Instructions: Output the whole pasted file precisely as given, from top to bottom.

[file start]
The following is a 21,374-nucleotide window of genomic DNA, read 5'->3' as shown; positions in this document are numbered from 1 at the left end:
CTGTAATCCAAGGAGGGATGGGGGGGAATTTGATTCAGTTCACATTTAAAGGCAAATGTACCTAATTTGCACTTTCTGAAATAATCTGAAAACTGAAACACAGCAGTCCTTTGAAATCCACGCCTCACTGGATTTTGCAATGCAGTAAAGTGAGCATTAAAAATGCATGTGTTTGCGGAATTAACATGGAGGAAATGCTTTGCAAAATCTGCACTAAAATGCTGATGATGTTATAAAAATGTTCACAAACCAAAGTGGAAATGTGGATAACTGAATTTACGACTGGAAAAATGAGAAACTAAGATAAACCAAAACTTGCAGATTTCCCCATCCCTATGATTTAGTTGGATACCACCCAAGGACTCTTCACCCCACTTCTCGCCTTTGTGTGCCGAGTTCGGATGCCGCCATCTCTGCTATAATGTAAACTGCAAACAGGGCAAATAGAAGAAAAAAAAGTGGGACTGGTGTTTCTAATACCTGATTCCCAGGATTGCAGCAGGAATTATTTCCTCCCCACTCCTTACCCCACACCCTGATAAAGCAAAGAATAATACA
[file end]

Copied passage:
The following is a 21,374-nucleotide window of genomic DNA, read 5'->3' as shown; positions in this document are numbered from 1 at the left end:
CTGTAATCCAAGGAGGGATGGGGGGGAATTTGATTCAGTTCACATTTAAAGGCAAATGTACCTAATTTGCACTTTCTGAAATAATCTGAAAACTGAAACACAGCAGTCCTTTGAAATCCACGCCTCACTGGATTTTGCAATGCAGTAAAGTGAGCATTAAAAATGCATGTGTTTGCGGAATTAACATGGAGGAAATGCTTTGCAAAATCTGCACTAAAATGCTGATGATGTTATAAAAATGTTCACAAACCAAAGTGGAAATGTGGATAACTGAATTTACGACTGGAAAAATGAGAAACTAAGATAAACCAAAACTTGCAGATTTCCCCATCCCTATGATTTAGTTGGATACCACCCAAGGACTCTTCACCCCACTTCTCGCCTTTGTGTGCCGAGTTCGGATGCCGCCATCTCTGCTATAATGTAAACTGCAAACAGGGCAAATAGAAGAAAAAAAAGTGGGACTGGTGTTTCTAATACCTGATTCCCAGGATTGCAGCAGGAATTATTTCCTCCCCACTCCTTACCCCACACCCTGATAAAGCAAAGAATAATACA